of tea. This study was supported by another meta-analysis which examined the evidence for flavonoid
intakes and risk of stroke. Using data from six large cohort studies, which reported that a high intake of
flavonols was significantly associated with a 20 percent lower risk of developing stroke. (Hollman, et al, 2010)
People of all ages can benefit from drinking tea on a regular basis, and unsweetened tea as a beverage may
be desirable for weight management, the elderly and those at risk of stroke and compromised endothelial
function. Studies suggest that physiologic effects are seen with the consumption of three or more cups of
tea per day.
Strawberry Anthocyanidins and Health
Anthocyanidins are a group of abundant and widely-consumed dietary flavonoids that occur ubiquitously in
plants, providing the bright red-orange to blue-violet colors present in many fruits and vegetables.
Strawberries are rich in phenolic compounds, the most abundant of which are anthocyanins, ellagic acid,
and the flavonols kaempferol and quercetin. These bioactive compounds continue to be the focus of intense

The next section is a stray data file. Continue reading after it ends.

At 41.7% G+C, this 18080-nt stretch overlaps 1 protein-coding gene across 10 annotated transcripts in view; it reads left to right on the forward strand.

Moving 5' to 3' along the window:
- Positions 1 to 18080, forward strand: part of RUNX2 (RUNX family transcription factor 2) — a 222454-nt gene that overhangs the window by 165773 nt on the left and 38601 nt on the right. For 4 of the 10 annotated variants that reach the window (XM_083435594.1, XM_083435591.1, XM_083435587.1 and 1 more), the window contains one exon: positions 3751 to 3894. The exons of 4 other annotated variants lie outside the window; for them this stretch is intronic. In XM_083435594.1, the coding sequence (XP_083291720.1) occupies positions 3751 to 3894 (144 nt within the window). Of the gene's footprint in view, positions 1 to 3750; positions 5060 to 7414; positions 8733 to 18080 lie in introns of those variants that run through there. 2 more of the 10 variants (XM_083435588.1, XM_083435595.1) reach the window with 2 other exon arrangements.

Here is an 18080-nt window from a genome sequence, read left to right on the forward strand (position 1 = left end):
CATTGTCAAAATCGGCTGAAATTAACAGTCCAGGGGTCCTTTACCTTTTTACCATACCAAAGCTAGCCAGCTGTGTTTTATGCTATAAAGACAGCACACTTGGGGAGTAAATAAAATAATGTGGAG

study due to their anti-inflammatory, anticarcinogenic and antimutagenic properties.
A growing body of research is revealing how chronic inflammation and obesity are related to the
development of a number of diseases, including heart disease, stroke, type 2 diabetes and cancer. Studies
continue to show a positive association between strawberry consumption and cardiovascular health, as well
as the fruit’s role in mediating inflammation.
Epidemiological studies have linked increased consumption of fruits and vegetables with lower risk for heart
disease, and dietary intake records of approximately 27,000 women who participated in the decade-long
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Women's Health Study showed that women who had a higher intake of strawberries (two or more servings
per week) were more likely to follow a heart-healthy diet—eating about twice as many servings of fruits and
vegetables daily as women in the lowest intake group. (Sesso HD, et al, 2007)
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In a study evaluating the effectiveness of strawberries in lowering cardiovascular risk factors in
individuals with metabolic syndrome, those receiving a diet supplemented with the equivalent of three
cups of fresh strawberries daily for eight weeks showed a significant decrease in total and low-density
lipoprotein cholesterol levels and a positive impact on other markers of atherosclerosis, including lipid
particle size and circulating levels of vascular cell adhesion molecules. (Basu A, et al, 2010)
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A study conducted to determine the effect of strawberries on inflammatory mediators and blood lipid
profiles in obese individuals showed those who received a typical American diet which included the